Tuesday, June 13, 2006

Halachic Essays for Medical Students and Residents

Dr. Akiva Bergman writes:

I have been a casual observer of the evolution of the NMHS- it is a wonderful opportunity to pool resources and join efforts for the sake of enhancing adherence to halacha and committment to G-d in a field that poses many challenges to these ideals. I was not planning on posting any 'blogs" but I was encouraged by Dr. Reichman to respond to a recent posting concerning shabbos observance. I will not respond directly to the questions raised in that post but will share some general comments.

One, for the benefit of members of the society I have decided to make available a brief compilation of halachos that are pertinent to medical school and residency that I wrote while training in Internal Medicine. This has been reviewed extensively by Dr. A.S. Abraham, Dr. Reichman, Dr. Rosner and many others (it should be noted that none of the above take responsibilty for what is written nor necessarily agree with all the points contained therein). I view it as a work in progress and am not ready to publish it yet. I would greatly encourage all members of the society to at least skim through it- comments, corrections, and additions will be greatly appreciated. Medical students and residents from around the country have already benefited and contributed.

See linked documents:
Shomer Shabbos Residency & Footnotes
Med School and Residency Halachos

3 Comments:

At 7:43 PM, Anonymous daat y said...

publish.

 
At 5:36 PM, Blogger Charlie Hall said...

Great resources! Thanks!!!

 
At 12:39 AM, Anonymous potential med student said...

Thank you for sharing your well written and very insightful essay. I have one very pressing question. In your conclusion you state the following:

"It is not the ideal situation for a Shabbos-observing Jew to be placed in and there are many almost insurmountable technical halachic issues faced in every such residency that regardless of the ultimate halachic ruling one receives from his own halachic decisor should strongly dissuade one from entering such a dangerous situation."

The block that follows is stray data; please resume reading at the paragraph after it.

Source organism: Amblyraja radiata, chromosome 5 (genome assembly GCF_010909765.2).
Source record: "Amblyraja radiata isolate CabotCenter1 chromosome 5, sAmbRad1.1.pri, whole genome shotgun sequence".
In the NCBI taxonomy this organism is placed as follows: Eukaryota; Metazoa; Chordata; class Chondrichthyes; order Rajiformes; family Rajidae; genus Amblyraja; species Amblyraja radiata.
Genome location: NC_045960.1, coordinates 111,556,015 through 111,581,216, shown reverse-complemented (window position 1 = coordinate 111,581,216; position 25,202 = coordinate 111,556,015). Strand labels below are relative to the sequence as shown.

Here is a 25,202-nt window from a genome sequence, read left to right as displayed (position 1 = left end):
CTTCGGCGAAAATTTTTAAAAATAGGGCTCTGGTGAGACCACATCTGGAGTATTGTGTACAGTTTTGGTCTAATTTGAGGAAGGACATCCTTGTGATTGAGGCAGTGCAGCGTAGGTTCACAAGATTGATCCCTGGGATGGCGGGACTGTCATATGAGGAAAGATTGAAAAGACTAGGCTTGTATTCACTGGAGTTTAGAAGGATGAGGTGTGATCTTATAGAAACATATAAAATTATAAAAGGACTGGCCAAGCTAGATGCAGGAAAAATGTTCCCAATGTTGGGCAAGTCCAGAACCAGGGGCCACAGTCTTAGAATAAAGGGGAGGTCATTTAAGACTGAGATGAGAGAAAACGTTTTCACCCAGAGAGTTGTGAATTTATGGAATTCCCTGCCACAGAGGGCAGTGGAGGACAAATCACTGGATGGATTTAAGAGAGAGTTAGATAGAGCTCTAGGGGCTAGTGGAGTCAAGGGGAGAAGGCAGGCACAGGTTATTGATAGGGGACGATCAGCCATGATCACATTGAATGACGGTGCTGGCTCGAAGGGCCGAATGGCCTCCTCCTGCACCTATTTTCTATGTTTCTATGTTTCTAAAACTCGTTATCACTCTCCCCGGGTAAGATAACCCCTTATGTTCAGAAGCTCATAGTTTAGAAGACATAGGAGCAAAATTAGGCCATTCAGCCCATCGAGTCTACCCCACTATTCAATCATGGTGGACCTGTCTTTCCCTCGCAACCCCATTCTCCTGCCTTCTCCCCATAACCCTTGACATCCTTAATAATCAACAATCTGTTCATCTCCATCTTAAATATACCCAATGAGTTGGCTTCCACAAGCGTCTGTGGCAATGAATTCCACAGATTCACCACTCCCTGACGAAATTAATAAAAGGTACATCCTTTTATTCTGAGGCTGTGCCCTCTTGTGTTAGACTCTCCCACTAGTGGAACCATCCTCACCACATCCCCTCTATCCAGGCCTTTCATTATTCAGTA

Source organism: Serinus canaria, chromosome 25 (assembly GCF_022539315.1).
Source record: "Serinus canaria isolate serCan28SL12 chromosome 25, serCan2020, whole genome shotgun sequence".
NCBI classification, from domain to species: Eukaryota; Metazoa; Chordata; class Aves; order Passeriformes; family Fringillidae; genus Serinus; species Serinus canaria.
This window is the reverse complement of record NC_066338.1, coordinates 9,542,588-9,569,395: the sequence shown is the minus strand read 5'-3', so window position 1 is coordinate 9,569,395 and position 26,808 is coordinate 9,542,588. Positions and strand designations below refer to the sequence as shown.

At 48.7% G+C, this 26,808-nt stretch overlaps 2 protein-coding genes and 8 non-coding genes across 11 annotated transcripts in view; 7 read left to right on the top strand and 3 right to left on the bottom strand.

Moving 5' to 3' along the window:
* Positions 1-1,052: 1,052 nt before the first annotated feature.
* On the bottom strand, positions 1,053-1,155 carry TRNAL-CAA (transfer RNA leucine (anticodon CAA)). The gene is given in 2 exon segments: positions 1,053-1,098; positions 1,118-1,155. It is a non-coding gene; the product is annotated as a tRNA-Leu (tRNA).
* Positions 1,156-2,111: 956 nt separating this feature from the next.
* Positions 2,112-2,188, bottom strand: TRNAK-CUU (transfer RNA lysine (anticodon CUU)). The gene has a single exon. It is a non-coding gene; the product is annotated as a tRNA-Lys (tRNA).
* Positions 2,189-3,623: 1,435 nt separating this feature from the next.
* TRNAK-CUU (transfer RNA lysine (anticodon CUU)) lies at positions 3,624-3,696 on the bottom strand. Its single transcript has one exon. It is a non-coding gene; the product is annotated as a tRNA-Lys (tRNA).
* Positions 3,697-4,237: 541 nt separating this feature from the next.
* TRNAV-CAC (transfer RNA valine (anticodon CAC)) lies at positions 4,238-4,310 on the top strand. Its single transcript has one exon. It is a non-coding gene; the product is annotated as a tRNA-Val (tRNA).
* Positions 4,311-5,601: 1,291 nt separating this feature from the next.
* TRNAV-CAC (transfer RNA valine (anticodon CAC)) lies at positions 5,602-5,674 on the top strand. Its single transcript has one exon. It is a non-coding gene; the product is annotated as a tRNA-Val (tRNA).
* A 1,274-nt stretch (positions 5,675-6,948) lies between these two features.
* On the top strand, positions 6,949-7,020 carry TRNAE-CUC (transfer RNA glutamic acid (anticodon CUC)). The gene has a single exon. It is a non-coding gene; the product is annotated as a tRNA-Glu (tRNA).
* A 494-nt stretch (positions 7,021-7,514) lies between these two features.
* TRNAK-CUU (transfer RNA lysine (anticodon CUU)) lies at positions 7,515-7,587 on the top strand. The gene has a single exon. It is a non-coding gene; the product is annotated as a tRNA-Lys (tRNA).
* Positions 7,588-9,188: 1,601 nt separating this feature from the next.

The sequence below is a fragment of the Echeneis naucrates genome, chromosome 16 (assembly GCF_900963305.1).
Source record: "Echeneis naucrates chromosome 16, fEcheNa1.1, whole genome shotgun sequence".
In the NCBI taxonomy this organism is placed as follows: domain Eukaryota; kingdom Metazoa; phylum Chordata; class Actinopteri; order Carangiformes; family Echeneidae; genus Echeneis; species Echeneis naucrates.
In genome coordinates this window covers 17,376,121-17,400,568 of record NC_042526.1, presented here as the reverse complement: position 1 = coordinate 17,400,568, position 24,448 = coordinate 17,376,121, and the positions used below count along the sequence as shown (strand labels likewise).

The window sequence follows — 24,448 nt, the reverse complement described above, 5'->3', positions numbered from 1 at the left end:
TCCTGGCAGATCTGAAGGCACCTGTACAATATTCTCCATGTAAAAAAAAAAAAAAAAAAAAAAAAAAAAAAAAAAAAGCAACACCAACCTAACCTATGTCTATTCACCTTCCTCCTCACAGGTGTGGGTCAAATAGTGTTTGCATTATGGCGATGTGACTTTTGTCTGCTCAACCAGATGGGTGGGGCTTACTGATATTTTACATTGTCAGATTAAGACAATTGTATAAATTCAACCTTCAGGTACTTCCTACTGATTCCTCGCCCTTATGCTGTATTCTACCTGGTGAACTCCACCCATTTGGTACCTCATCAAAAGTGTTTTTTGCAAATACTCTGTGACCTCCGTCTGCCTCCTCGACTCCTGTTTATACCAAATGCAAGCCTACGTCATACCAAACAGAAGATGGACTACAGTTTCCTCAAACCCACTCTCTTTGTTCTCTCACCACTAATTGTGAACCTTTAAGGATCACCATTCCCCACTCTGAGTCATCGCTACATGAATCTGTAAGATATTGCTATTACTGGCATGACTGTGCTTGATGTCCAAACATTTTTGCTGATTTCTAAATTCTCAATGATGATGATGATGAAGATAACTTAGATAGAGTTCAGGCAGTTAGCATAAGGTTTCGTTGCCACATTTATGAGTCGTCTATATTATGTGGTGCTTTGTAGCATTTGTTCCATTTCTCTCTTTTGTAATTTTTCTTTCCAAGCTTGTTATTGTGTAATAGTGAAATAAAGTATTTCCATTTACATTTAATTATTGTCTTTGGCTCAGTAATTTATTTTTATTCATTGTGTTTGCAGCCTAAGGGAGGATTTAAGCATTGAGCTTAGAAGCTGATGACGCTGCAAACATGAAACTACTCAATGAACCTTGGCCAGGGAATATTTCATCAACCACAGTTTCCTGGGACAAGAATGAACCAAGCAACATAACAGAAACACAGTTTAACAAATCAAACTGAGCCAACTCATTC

If so, in your opinion, is it reasonable for a thinking student to enter medical school without having a guarantee of securing a shomer-shabbos residency upon graduation? The footnote to the above quotation states:

"There is one possible option for those who wish to join a residency program that will not guarantee that they will not have duties on Shabbos or Yom Tov. That is for the resident to hire a non-Jew to accompany him in the hospital on Shabbos and do any melachos that may be necessary. Such a solution is technically demanding and quite complicated in actual practice. "

This seems to offer some hope for those who cannot secure a shomer-shabbos residency. However, will all hospitals allow for such an arrangement? It seems that there are practical concerns with such an arrangement that go beyond halacha. If so, once again, I ask, how can a thinking student enter medical school without a guarantee of securing a shomer shabbos residency and without even a guarantee of being able to employ the back-up plan of hiring a non-Jew to accompany him in the hospital. After all, if neither of these solutions are possible upon graduation, is such a student to abandon his pursuit of medicine after already completing medical school? Would you advise a student who is in the process of deciding whether or not to pursue a medical career to avoid medicine for these reasons?

 

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